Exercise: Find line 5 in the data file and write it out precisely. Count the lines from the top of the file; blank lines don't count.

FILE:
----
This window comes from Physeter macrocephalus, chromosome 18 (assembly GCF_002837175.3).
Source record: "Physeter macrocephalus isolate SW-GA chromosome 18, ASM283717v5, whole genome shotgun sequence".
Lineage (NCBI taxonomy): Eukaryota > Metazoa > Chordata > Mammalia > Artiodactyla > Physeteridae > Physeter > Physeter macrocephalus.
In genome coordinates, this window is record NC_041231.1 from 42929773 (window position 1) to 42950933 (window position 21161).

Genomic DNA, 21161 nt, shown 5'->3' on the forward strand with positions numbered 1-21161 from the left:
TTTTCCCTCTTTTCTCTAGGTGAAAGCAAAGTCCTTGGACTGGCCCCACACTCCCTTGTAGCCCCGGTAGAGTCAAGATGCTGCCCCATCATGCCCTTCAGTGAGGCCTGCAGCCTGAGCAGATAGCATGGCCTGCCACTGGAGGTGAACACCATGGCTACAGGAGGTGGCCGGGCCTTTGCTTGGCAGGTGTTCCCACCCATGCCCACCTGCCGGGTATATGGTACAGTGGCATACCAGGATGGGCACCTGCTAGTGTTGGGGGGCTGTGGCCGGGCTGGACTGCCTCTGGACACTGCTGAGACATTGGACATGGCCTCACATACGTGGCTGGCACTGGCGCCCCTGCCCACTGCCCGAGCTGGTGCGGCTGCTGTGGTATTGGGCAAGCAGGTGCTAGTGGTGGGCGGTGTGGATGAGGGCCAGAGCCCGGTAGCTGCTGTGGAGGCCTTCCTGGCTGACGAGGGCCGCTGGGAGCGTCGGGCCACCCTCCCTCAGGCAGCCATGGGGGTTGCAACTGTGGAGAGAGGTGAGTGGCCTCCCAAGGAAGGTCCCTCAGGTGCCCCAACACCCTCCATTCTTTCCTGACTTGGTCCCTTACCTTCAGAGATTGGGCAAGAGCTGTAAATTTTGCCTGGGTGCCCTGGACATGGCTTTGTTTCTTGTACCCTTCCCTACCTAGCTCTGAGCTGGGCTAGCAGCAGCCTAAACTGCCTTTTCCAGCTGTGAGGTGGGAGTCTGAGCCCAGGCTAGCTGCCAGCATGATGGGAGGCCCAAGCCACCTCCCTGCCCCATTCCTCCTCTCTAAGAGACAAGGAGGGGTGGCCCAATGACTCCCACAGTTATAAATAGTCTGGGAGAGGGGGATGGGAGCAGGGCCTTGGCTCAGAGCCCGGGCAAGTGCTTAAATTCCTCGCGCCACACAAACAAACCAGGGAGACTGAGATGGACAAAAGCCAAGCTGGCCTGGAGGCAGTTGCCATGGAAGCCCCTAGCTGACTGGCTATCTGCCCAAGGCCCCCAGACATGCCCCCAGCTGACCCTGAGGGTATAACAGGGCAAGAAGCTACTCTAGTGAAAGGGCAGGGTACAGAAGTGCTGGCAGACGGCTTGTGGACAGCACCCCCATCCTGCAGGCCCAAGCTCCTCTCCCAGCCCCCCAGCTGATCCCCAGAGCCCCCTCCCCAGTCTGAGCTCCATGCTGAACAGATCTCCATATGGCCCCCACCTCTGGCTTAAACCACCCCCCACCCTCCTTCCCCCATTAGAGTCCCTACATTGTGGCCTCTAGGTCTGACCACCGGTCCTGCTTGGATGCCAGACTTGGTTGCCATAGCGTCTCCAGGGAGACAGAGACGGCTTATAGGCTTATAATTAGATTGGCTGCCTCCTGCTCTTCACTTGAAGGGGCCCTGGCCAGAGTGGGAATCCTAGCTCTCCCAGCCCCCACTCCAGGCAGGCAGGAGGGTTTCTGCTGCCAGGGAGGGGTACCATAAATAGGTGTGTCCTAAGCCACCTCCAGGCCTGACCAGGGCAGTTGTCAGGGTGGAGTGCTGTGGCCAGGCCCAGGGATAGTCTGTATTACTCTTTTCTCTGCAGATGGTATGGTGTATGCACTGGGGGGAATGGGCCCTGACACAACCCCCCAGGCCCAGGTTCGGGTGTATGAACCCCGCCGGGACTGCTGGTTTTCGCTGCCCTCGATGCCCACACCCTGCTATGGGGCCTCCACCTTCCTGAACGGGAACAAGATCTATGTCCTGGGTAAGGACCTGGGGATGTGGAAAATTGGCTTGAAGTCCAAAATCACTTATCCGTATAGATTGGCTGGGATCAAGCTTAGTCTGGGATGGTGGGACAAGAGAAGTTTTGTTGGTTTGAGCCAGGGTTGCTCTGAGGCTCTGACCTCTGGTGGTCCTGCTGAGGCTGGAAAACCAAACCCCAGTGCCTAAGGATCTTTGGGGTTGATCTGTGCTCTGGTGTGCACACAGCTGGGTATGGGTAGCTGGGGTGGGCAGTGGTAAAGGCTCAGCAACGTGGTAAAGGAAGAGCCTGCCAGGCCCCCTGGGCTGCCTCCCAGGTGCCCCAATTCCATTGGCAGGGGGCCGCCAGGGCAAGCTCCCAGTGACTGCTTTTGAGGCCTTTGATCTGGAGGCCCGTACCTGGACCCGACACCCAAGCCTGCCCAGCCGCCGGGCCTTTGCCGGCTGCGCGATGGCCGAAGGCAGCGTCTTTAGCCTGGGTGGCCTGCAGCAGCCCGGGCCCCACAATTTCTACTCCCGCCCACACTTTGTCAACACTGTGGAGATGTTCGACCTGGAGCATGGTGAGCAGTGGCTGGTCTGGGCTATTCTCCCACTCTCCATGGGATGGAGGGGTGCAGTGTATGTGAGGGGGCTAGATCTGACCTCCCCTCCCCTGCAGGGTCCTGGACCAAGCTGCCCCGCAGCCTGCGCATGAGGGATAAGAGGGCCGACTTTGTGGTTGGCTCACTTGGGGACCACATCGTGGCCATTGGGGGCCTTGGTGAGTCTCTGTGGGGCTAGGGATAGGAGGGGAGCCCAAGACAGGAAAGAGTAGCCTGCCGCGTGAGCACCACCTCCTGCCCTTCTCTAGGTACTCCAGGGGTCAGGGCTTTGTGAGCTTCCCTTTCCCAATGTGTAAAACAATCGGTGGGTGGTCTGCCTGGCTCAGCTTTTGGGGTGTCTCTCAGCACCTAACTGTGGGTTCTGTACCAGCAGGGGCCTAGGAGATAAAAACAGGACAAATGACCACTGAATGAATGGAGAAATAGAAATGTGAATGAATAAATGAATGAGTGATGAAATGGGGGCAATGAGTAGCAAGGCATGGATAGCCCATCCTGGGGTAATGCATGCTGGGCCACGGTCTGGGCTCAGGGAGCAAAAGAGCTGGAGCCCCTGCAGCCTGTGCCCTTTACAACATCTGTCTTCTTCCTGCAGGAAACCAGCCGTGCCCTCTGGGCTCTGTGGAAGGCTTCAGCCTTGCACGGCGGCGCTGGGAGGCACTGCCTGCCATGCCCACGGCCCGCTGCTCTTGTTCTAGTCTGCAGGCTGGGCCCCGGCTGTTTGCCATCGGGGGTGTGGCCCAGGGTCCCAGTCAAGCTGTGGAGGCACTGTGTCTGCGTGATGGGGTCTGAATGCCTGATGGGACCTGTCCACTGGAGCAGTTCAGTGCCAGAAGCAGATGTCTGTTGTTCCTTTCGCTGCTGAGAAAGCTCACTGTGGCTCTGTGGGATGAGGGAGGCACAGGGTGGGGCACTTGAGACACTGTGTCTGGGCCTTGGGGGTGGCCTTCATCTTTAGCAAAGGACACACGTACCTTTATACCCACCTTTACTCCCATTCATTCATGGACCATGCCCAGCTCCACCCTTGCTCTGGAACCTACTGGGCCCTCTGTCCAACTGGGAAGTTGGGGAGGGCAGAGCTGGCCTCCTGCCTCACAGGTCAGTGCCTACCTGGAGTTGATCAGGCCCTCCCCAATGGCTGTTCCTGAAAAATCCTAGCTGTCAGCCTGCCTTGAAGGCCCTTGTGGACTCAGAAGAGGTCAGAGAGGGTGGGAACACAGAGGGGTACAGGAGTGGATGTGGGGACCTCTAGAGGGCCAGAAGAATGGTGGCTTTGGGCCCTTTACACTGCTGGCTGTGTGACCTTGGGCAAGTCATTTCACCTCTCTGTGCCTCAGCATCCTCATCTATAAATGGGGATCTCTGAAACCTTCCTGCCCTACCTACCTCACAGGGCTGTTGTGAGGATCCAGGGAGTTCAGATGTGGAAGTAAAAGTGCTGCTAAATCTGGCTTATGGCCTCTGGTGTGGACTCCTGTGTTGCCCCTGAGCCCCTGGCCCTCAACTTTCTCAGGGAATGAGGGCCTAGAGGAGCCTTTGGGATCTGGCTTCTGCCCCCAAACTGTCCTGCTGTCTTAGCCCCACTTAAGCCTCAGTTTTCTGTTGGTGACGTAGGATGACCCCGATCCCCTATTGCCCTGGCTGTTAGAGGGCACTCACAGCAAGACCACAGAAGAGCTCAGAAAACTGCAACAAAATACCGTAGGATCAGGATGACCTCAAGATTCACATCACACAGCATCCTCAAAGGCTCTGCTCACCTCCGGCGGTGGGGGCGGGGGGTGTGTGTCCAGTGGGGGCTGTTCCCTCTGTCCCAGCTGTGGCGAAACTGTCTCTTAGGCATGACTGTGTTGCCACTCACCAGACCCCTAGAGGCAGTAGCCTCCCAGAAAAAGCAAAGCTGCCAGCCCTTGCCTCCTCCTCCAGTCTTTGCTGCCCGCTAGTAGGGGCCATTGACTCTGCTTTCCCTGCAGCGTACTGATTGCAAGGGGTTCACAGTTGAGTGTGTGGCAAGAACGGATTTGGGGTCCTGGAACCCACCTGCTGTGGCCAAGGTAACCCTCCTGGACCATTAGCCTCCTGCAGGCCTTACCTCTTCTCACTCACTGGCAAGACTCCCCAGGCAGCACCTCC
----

Genomic DNA, 21161 nt, shown 5'->3' on the forward strand with positions numbered 1-21161 from the left: